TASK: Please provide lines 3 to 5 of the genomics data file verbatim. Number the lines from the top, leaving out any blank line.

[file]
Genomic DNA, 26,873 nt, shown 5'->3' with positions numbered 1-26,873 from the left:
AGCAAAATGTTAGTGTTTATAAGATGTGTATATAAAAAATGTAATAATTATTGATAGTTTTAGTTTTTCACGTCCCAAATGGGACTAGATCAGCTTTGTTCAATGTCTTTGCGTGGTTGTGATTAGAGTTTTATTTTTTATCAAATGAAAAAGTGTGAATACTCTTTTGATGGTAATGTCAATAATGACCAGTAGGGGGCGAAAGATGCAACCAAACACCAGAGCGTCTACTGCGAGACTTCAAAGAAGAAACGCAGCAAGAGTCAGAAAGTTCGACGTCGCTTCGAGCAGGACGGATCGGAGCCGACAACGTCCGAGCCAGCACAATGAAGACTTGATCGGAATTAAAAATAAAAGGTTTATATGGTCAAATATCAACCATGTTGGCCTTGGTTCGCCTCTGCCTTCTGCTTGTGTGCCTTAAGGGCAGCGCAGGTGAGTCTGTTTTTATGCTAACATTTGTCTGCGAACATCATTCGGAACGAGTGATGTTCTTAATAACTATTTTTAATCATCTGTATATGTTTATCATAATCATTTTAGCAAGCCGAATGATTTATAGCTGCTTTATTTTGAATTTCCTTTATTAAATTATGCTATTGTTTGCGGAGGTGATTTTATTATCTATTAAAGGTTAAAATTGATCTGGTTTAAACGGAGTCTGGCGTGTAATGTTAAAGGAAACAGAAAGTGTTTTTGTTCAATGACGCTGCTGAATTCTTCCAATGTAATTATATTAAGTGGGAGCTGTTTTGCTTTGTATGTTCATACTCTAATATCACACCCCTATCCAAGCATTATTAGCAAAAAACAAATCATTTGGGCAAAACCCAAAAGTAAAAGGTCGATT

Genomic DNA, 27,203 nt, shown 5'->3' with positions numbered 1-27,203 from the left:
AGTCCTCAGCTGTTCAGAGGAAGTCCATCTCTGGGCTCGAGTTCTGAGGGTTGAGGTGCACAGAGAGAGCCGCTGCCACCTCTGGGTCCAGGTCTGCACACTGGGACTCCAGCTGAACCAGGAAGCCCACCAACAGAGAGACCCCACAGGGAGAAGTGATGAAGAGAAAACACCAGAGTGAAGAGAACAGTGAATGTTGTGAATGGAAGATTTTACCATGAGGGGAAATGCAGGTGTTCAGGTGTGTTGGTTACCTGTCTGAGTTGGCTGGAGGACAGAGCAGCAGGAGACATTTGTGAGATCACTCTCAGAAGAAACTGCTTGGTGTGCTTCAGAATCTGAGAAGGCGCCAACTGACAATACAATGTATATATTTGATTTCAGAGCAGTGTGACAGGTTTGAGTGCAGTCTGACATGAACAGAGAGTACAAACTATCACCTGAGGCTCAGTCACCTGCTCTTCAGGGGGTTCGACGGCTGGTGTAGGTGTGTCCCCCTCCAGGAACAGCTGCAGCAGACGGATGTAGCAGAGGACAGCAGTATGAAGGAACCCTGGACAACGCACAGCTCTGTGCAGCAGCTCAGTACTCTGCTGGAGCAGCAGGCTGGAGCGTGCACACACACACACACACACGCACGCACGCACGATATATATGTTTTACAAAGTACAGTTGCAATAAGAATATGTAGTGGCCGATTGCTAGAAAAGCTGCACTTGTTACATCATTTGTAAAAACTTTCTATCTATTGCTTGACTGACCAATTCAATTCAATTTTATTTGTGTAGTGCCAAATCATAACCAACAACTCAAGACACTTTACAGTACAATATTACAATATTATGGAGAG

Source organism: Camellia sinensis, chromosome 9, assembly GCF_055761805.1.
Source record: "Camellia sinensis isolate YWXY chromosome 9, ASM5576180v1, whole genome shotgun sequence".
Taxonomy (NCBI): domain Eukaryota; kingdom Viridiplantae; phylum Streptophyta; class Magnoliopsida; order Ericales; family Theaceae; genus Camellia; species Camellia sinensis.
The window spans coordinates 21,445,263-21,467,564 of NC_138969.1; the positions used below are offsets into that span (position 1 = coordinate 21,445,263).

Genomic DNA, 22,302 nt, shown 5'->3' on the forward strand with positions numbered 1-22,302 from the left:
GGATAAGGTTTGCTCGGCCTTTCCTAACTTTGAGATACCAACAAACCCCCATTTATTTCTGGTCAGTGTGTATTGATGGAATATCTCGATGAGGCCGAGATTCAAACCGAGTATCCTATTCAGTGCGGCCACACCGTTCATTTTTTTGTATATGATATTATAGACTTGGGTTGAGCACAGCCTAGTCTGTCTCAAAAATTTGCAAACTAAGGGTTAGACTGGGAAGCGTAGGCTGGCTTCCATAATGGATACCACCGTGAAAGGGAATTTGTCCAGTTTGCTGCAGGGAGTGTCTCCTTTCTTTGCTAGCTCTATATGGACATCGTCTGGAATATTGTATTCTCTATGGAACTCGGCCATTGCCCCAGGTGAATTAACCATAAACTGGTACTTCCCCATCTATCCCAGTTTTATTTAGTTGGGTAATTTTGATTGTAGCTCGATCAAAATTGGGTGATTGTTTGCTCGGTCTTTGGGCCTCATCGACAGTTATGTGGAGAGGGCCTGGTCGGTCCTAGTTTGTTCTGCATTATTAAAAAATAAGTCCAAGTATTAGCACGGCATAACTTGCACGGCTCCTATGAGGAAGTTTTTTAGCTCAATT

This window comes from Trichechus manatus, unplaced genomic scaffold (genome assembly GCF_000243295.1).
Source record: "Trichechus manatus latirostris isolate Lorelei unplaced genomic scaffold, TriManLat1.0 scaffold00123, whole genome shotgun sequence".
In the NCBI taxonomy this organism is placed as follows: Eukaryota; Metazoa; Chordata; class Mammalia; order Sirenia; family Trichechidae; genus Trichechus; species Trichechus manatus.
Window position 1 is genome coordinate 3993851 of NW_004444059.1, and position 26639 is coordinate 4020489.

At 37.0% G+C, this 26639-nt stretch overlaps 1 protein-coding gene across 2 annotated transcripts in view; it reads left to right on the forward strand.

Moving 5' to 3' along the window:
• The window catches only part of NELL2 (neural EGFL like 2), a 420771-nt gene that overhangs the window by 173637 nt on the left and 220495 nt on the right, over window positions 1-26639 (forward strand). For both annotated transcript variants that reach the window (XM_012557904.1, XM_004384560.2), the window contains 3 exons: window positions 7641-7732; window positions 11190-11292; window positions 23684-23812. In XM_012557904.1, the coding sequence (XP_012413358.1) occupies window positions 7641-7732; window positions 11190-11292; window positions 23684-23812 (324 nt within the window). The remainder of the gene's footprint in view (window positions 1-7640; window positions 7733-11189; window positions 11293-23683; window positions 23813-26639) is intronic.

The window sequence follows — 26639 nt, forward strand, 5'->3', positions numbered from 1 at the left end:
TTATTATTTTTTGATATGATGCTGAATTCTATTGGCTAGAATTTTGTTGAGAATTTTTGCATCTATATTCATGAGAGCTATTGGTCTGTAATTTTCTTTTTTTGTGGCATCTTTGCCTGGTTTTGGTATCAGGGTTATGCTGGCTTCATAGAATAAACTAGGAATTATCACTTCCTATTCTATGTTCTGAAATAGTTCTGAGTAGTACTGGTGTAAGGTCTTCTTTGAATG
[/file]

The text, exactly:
Genomic DNA, 27,203 nt, shown 5'->3' with positions numbered 1-27,203 from the left:
AGTCCTCAGCTGTTCAGAGGAAGTCCATCTCTGGGCTCGAGTTCTGAGGGTTGAGGTGCACAGAGAGAGCCGCTGCCACCTCTGGGTCCAGGTCTGCACACTGGGACTCCAGCTGAACCAGGAAGCCCACCAACAGAGAGACCCCACAGGGAGAAGTGATGAAGAGAAAACACCAGAGTGAAGAGAACAGTGAATGTTGTGAATGGAAGATTTTACCATGAGGGGAAATGCAGGTGTTCAGGTGTGTTGGTTACCTGTCTGAGTTGGCTGGAGGACAGAGCAGCAGGAGACATTTGTGAGATCACTCTCAGAAGAAACTGCTTGGTGTGCTTCAGAATCTGAGAAGGCGCCAACTGACAATACAATGTATATATTTGATTTCAGAGCAGTGTGACAGGTTTGAGTGCAGTCTGACATGAACAGAGAGTACAAACTATCACCTGAGGCTCAGTCACCTGCTCTTCAGGGGGTTCGACGGCTGGTGTAGGTGTGTCCCCCTCCAGGAACAGCTGCAGCAGACGGATGTAGCAGAGGACAGCAGTATGAAGGAACCCTGGACAACGCACAGCTCTGTGCAGCAGCTCAGTACTCTGCTGGAGCAGCAGGCTGGAGCGTGCACACACACACACACACACGCACGCACGCACGATATATATGTTTTACAAAGTACAGTTGCAATAAGAATATGTAGTGGCCGATTGCTAGAAAAGCTGCACTTGTTACATCATTTGTAAAAACTTTCTATCTATTGCTTGACTGACCAATTCAATTCAATTTTATTTGTGTAGTGCCAAATCATAACCAACAACTCAAGACACTTTACAGTACAATATTACAATATTATGGAGAG

Source organism: Camellia sinensis, chromosome 9, assembly GCF_055761805.1.